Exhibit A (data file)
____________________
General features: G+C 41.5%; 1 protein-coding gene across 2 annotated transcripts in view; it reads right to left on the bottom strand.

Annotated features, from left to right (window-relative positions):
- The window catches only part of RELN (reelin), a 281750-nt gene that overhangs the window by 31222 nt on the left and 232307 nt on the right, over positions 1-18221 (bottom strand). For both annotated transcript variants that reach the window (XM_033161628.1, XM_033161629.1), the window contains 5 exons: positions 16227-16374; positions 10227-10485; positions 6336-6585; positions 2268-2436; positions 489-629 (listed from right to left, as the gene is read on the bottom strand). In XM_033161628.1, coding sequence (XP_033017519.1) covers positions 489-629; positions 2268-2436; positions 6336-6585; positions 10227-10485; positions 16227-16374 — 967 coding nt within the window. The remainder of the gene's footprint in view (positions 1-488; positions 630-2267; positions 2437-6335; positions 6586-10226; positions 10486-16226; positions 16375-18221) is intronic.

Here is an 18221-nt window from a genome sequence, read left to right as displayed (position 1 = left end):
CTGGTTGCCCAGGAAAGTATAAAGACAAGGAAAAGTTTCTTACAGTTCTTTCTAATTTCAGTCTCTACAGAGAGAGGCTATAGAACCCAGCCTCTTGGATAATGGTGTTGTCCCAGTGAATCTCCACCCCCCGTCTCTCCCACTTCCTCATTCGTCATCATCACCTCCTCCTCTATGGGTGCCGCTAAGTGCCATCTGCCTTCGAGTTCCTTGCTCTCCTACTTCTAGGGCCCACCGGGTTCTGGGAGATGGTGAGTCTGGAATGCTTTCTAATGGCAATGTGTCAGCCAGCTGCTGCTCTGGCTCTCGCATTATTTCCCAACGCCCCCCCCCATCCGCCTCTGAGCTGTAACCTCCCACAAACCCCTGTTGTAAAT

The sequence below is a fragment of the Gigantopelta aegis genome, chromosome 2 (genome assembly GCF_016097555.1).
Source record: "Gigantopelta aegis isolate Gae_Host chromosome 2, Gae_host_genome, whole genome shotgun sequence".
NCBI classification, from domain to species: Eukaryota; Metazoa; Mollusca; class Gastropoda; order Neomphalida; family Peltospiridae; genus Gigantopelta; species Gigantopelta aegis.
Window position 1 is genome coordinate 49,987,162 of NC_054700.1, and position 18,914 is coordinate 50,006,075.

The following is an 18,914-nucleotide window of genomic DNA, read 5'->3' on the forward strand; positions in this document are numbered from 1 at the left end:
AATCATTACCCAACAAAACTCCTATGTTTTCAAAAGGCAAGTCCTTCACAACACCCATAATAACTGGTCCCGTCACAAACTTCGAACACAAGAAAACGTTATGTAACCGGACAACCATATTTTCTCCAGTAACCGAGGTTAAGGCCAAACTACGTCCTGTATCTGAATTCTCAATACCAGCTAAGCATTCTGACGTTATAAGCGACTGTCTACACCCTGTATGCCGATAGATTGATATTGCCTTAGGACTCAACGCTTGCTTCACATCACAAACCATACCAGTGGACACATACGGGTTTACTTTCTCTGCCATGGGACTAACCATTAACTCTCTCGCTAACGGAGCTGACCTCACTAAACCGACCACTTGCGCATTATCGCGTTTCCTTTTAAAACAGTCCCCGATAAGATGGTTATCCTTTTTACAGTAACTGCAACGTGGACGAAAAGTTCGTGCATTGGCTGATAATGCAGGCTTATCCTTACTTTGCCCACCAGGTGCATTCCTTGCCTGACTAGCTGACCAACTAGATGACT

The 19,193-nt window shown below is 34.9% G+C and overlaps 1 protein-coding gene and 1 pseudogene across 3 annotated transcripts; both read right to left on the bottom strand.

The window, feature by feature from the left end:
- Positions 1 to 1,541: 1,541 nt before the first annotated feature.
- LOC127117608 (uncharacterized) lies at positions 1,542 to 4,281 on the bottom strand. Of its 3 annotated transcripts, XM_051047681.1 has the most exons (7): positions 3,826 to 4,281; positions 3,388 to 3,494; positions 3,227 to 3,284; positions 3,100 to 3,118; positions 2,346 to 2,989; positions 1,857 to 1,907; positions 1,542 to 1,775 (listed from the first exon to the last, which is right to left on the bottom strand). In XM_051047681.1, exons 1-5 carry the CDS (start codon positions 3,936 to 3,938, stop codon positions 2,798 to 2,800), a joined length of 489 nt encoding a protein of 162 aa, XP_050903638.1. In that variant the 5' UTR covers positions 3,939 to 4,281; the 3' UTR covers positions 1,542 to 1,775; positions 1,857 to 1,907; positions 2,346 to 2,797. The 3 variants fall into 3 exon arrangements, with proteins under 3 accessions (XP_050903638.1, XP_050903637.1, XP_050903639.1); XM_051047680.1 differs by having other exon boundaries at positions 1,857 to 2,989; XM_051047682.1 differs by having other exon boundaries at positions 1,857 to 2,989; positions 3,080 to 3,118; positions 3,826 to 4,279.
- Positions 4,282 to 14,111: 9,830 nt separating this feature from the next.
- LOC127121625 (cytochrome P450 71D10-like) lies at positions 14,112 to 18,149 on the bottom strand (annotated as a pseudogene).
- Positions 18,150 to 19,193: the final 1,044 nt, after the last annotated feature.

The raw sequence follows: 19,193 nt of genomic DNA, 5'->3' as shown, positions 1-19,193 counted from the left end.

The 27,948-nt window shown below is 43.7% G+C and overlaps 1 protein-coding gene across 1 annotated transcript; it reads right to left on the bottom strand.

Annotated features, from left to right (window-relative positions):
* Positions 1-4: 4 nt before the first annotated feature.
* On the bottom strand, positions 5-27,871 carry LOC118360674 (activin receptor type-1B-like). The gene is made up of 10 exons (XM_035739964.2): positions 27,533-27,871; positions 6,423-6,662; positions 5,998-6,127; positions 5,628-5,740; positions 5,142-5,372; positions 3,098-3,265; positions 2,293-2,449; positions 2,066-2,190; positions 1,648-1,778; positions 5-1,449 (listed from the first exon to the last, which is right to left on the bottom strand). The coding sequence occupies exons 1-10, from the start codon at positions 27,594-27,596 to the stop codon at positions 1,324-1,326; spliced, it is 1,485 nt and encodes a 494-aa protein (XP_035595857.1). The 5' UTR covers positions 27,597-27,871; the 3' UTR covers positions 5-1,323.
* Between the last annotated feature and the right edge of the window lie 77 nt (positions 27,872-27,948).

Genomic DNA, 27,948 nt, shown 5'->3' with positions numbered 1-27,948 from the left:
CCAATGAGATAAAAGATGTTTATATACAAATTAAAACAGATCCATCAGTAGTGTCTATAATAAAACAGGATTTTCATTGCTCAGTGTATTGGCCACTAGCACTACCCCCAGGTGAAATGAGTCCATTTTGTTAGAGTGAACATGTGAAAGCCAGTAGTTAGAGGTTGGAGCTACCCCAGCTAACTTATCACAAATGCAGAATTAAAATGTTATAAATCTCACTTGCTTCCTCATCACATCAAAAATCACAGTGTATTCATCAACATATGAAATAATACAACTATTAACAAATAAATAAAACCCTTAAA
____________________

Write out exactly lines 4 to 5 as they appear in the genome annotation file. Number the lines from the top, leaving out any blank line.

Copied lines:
Here is an 18221-nt window from a genome sequence, read left to right as displayed (position 1 = left end):
CTGGTTGCCCAGGAAAGTATAAAGACAAGGAAAAGTTTCTTACAGTTCTTTCTAATTTCAGTCTCTACAGAGAGAGGCTATAGAACCCAGCCTCTTGGATAATGGTGTTGTCCCAGTGAATCTCCACCCCCCGTCTCTCCCACTTCCTCATTCGTCATCATCACCTCCTCCTCTATGGGTGCCGCTAAGTGCCATCTGCCTTCGAGTTCCTTGCTCTCCTACTTCTAGGGCCCACCGGGTTCTGGGAGATGGTGAGTCTGGAATGCTTTCTAATGGCAATGTGTCAGCCAGCTGCTGCTCTGGCTCTCGCATTATTTCCCAACGCCCCCCCCCATCCGCCTCTGAGCTGTAACCTCCCACAAACCCCTGTTGTAAAT